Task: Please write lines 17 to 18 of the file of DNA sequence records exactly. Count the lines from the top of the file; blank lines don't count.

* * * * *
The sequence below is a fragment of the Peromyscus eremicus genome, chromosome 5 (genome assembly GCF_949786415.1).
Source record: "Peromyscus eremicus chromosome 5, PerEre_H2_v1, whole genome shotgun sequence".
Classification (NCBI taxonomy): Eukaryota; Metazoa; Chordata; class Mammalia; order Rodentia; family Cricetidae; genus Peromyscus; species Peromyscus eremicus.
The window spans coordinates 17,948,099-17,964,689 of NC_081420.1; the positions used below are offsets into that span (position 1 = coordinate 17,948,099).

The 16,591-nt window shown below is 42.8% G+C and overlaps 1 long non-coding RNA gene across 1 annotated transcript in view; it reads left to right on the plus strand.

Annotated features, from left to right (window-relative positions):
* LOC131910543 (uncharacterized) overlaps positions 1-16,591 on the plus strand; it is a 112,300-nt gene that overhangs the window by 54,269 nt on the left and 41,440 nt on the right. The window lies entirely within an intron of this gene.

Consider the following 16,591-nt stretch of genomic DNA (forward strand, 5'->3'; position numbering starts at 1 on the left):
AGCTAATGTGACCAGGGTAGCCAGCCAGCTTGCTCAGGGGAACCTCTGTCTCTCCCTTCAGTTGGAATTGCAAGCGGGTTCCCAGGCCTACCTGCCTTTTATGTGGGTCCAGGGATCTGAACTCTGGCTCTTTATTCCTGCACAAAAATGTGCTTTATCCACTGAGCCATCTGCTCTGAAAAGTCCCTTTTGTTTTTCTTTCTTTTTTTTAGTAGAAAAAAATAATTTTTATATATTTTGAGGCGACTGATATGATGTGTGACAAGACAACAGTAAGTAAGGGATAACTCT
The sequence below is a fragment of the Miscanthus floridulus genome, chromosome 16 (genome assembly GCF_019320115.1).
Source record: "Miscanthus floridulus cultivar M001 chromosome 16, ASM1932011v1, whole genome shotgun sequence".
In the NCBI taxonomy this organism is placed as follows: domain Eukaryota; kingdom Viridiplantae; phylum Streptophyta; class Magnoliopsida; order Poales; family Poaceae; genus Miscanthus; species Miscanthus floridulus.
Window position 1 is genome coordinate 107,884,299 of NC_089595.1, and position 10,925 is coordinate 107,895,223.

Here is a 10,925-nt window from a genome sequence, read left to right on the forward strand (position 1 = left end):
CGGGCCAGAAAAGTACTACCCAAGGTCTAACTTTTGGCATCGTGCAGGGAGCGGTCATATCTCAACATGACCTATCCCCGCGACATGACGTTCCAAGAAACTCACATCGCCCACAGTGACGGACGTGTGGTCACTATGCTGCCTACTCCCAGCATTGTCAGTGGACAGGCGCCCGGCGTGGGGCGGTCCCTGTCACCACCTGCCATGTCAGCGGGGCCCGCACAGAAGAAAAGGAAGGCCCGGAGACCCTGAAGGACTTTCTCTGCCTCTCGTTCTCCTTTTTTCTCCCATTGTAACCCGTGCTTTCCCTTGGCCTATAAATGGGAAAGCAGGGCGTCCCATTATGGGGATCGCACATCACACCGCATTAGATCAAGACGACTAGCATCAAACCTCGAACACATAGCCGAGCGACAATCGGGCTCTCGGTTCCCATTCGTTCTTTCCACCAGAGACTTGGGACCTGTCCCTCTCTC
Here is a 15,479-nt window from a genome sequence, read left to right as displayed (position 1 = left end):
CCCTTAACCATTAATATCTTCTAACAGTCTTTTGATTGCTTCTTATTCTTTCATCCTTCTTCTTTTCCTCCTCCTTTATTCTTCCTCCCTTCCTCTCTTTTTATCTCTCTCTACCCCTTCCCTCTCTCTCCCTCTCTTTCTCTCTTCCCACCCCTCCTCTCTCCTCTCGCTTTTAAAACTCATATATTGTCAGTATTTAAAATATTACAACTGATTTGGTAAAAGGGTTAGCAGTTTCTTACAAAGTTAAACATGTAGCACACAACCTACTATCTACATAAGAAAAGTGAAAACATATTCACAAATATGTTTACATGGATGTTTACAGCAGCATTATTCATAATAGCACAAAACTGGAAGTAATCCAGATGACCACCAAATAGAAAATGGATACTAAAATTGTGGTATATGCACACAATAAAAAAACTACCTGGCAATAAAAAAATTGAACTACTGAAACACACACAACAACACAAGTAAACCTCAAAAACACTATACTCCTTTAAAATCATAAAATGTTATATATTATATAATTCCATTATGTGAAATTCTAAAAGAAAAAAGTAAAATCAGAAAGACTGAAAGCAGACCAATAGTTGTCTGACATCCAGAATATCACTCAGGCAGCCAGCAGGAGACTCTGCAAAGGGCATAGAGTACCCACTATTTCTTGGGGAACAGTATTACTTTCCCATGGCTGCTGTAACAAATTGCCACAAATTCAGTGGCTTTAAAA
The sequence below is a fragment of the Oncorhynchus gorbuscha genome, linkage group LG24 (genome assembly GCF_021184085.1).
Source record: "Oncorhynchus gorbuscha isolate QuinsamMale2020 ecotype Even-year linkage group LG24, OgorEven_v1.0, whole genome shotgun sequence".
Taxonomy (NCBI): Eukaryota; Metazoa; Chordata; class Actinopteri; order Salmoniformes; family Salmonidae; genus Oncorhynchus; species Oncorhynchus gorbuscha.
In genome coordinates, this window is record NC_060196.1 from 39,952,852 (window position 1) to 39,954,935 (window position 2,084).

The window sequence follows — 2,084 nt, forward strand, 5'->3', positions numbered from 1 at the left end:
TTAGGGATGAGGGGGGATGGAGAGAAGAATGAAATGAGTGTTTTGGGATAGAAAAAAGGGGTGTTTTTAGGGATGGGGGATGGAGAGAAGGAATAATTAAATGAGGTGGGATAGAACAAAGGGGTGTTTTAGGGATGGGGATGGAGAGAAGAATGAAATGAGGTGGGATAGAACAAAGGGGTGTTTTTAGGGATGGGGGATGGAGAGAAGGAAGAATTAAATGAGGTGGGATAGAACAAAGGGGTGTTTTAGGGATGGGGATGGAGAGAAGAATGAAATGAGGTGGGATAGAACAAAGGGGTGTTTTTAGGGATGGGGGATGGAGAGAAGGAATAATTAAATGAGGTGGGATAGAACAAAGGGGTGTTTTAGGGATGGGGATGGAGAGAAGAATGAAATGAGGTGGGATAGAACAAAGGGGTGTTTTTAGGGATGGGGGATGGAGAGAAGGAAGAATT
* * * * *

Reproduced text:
CCCTTAACCATTAATATCTTCTAACAGTCTTTTGATTGCTTCTTATTCTTTCATCCTTCTTCTTTTCCTCCTCCTTTATTCTTCCTCCCTTCCTCTCTTTTTATCTCTCTCTACCCCTTCCCTCTCTCTCCCTCTCTTTCTCTCTTCCCACCCCTCCTCTCTCCTCTCGCTTTTAAAACTCATATATTGTCAGTATTTAAAATATTACAACTGATTTGGTAAAAGGGTTAGCAGTTTCTTACAAAGTTAAACATGTAGCACACAACCTACTATCTACATAAGAAAAGTGAAAACATATTCACAAATATGTTTACATGGATGTTTACAGCAGCATTATTCATAATAGCACAAAACTGGAAGTAATCCAGATGACCACCAAATAGAAAATGGATACTAAAATTGTGGTATATGCACACAATAAAAAAACTACCTGGCAATAAAAAAATTGAACTACTGAAACACACACAACAACACAAGTAAACCTCAAAAACACTATACTCCTTTAAAATCATAAAATGTTATATATTATATAATTCCATTATGTGAAATTCTAAAAGAAAAAAGTAAAATCAGAAAGACTGAAAGCAGACCAATAGTTGTCTGACATCCAGAATATCACTCAGGCAGCCAGCAGGAGACTCTGCAAAGGGCATAGAGTACCCACTATTTCTTGGGGAACAGTATTACTTTCCCATGGCTGCTGTAACAAATTGCCACAAATTCAGTGGCTTTAAAA
The sequence below is a fragment of the Oncorhynchus gorbuscha genome, linkage group LG24 (genome assembly GCF_021184085.1).